Intractable end-of-life suffering and the ethics of palliative sedation Review uri icon


MeSH Major

  • Hypnotics and Sedatives
  • Pain
  • Palliative Care


  • Palliative sedation (sedation to unconsciousness) as an option of last resort for intractable end-of-life distress has been the subject of ongoing discussion and debate as well as policy formulation. A particularly contentious issue has been whether some dying patients experience a form of intractable suffering not marked by physical symptoms that can reasonably be characterized as "existential" in nature and therefore not an acceptable indication for palliative sedation. Such is the position recently taken by the American Medical Association. In this essay we argue that such a stance reflects a fundamental misunderstanding of the nature of human suffering, particularly at the end of life, and may deprive some dying patients of an effective means of relieving their intractable terminal distress.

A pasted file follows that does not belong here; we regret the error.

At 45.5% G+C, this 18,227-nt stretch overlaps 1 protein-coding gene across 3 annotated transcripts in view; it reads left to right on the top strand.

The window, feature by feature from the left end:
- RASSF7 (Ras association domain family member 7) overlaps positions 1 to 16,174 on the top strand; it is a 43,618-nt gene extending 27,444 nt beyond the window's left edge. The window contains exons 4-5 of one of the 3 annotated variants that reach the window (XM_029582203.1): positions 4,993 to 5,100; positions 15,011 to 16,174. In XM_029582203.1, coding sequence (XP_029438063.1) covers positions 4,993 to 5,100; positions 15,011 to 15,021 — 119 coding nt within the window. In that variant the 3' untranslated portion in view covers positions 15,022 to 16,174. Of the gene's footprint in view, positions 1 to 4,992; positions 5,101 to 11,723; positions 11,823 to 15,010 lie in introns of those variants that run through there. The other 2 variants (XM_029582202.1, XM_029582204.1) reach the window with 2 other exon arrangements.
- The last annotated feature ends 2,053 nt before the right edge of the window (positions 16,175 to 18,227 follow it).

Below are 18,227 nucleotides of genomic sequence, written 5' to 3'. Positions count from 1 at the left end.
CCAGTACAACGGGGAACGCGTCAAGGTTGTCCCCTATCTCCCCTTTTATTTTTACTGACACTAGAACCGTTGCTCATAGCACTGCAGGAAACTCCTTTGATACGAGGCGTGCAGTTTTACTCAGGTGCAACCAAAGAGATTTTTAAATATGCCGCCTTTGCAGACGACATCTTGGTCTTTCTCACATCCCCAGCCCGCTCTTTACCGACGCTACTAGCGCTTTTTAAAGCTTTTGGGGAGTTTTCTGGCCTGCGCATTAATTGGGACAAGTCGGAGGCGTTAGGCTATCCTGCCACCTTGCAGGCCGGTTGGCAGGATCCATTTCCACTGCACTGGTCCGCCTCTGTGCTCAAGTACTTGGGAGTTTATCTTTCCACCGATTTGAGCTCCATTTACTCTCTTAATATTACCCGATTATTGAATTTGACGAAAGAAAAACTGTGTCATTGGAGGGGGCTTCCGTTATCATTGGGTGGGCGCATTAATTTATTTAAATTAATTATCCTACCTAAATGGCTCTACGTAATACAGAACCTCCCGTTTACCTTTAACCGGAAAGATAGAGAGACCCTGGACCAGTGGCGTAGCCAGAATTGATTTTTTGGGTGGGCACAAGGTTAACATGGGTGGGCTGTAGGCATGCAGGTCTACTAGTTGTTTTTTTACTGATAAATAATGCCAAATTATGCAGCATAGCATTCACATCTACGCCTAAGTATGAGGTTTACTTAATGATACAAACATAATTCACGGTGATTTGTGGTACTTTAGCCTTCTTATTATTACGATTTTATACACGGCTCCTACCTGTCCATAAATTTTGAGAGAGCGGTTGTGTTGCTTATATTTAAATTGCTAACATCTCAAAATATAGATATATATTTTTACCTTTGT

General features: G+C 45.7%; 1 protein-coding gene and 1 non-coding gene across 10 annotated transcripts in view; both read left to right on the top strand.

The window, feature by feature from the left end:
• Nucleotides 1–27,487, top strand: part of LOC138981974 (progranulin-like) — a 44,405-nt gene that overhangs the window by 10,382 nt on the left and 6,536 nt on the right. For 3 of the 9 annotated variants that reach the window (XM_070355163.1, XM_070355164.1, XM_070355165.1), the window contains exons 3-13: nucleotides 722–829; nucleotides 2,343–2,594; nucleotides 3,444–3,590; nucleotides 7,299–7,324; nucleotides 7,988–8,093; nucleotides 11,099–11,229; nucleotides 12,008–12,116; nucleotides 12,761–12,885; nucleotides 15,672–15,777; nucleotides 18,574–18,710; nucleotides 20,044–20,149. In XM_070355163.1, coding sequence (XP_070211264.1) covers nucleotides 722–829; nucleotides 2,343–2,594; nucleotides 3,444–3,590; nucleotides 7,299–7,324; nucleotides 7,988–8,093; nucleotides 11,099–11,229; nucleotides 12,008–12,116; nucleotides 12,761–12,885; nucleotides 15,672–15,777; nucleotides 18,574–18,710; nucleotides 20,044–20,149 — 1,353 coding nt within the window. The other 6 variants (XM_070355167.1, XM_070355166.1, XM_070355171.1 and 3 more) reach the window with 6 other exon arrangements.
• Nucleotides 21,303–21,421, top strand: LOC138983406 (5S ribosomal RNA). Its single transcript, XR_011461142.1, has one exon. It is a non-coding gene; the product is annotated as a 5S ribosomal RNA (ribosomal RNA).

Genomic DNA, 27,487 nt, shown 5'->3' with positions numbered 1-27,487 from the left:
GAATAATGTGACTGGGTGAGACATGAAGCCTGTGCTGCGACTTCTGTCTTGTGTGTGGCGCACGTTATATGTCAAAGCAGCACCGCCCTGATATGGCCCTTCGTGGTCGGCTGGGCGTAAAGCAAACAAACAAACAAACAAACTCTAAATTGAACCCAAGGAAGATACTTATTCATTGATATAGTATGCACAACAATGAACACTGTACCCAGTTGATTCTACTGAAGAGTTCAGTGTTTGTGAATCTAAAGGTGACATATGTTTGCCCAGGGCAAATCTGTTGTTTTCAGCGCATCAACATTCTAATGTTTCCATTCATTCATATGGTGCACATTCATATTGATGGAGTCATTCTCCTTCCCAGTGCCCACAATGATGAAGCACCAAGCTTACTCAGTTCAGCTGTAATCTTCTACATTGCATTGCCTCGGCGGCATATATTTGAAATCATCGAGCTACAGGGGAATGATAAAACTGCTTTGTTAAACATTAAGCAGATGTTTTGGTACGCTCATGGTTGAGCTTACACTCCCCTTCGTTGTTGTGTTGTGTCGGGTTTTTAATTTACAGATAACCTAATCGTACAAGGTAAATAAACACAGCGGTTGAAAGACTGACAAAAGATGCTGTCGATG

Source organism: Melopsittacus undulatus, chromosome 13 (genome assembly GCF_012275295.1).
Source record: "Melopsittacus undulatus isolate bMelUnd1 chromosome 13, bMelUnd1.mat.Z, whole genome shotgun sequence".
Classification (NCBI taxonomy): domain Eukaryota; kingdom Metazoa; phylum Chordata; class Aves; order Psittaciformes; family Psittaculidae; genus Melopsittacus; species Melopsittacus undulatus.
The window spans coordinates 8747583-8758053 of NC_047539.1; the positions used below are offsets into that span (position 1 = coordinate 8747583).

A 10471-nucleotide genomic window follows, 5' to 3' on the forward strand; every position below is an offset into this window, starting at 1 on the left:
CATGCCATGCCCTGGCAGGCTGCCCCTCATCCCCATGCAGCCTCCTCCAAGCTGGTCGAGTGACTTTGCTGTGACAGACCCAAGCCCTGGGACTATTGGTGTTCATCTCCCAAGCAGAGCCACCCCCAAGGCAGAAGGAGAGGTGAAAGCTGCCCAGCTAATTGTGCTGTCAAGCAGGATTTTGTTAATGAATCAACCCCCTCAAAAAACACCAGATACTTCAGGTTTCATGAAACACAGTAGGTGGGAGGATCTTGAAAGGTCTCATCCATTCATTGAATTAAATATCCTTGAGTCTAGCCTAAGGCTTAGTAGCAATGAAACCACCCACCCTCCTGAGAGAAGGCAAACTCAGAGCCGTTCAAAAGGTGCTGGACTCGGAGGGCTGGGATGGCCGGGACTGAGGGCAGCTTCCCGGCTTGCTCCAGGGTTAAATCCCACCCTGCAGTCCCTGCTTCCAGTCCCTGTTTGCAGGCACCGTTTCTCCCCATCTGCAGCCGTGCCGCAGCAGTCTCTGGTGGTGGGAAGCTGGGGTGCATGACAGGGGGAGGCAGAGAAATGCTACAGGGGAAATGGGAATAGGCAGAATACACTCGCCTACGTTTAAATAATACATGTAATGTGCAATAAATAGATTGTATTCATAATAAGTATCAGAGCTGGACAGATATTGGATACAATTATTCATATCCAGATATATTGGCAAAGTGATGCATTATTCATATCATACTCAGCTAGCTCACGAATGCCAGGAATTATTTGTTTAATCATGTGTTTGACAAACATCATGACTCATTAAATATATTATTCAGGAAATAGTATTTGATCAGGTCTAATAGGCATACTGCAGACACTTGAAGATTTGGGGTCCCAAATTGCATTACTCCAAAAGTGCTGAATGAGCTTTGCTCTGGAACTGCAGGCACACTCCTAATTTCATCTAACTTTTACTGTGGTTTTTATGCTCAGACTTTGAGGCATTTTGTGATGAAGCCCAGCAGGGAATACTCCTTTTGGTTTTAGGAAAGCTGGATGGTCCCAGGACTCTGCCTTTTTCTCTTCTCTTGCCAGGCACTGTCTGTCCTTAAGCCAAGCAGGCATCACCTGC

publication date

  • March 2010



  • Review



  • eng

Digital Object Identifier (DOI)

  • 10.1111/j.1526-4637.2009.00786.x

PubMed ID

  • 20088855

Additional Document Info

start page

  • 435

end page

  • 8


  • 11


  • 3